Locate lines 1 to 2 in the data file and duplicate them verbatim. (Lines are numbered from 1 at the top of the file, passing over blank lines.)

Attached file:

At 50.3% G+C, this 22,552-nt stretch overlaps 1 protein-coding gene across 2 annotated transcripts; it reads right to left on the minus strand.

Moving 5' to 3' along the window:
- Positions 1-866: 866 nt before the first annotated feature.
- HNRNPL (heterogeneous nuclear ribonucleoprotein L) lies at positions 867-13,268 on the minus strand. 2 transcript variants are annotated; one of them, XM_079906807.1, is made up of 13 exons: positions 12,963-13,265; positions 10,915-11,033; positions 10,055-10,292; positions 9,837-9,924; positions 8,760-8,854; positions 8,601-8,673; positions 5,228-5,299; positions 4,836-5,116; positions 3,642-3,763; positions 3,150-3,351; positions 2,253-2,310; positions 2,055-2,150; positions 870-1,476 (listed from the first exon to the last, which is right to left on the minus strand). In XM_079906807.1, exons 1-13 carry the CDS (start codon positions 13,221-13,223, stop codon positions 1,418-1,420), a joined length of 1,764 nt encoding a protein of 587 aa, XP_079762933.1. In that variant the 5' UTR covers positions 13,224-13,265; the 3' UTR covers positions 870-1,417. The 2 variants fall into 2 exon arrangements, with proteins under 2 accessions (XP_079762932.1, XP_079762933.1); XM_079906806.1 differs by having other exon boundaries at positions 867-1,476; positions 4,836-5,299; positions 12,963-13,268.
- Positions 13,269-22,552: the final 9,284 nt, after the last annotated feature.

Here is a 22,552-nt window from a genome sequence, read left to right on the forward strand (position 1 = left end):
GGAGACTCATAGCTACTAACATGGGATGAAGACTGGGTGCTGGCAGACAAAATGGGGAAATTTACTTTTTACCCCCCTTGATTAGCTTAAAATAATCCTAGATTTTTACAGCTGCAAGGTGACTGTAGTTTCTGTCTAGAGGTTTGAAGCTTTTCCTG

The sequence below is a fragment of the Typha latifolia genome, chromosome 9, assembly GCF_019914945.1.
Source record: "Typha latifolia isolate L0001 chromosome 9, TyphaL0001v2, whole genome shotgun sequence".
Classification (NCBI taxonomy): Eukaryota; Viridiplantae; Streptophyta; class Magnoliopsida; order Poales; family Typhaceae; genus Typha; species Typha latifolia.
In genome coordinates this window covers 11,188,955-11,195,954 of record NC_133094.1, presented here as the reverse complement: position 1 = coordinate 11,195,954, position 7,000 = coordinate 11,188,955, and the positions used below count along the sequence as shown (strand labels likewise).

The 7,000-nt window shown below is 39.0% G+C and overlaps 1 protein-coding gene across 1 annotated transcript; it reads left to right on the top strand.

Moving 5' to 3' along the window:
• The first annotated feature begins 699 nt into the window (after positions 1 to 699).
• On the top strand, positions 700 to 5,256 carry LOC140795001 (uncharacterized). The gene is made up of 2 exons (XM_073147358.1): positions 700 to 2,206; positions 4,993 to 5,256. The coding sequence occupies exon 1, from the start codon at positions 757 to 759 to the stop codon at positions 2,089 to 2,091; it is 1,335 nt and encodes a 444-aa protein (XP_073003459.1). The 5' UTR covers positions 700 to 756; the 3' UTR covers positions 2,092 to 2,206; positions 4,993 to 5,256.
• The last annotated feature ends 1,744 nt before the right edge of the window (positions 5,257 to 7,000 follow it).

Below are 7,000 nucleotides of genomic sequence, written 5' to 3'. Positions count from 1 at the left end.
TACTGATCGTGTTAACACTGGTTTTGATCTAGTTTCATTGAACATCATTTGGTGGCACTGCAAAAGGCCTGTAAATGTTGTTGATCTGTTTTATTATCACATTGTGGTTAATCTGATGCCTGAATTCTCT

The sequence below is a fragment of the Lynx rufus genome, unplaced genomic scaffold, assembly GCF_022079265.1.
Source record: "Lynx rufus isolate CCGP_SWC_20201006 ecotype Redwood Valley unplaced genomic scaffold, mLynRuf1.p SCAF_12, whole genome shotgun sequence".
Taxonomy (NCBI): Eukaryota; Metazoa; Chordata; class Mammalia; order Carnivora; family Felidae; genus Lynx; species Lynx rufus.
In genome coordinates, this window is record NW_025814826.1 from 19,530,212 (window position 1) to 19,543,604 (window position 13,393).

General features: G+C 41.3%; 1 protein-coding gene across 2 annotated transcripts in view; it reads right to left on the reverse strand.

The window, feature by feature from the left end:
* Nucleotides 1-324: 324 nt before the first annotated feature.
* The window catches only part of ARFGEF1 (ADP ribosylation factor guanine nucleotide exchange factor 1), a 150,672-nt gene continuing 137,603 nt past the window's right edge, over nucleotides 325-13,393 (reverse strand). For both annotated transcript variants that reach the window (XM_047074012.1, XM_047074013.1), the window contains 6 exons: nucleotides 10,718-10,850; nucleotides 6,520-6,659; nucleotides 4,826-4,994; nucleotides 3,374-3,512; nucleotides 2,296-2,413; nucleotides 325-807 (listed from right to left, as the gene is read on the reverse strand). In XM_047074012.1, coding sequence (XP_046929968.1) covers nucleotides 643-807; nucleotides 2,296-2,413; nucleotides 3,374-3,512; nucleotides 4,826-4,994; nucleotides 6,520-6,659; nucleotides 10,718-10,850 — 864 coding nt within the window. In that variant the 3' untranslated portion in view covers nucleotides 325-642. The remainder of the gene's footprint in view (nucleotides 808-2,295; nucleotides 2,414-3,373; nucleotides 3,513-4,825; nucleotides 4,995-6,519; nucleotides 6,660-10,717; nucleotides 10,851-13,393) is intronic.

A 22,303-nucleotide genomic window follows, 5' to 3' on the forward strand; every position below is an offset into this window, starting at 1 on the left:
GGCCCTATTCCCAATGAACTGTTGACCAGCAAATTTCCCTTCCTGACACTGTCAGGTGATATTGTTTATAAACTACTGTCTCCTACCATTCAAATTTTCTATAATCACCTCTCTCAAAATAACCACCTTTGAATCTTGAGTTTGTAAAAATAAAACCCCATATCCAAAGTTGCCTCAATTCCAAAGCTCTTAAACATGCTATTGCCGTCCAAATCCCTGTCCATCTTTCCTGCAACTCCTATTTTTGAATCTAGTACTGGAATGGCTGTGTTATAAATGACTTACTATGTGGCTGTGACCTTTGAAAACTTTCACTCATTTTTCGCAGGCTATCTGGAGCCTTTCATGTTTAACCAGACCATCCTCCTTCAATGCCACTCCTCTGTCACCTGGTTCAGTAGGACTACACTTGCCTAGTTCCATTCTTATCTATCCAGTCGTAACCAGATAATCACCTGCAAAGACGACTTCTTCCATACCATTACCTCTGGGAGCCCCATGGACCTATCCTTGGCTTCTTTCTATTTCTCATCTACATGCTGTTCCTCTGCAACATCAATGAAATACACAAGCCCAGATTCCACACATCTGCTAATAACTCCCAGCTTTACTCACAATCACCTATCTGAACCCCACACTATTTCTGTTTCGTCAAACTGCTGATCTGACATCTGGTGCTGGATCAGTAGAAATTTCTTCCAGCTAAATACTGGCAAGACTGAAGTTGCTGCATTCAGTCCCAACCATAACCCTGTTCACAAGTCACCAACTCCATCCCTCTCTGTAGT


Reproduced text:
At 50.3% G+C, this 22,552-nt stretch overlaps 1 protein-coding gene across 2 annotated transcripts; it reads right to left on the minus strand.

Moving 5' to 3' along the window: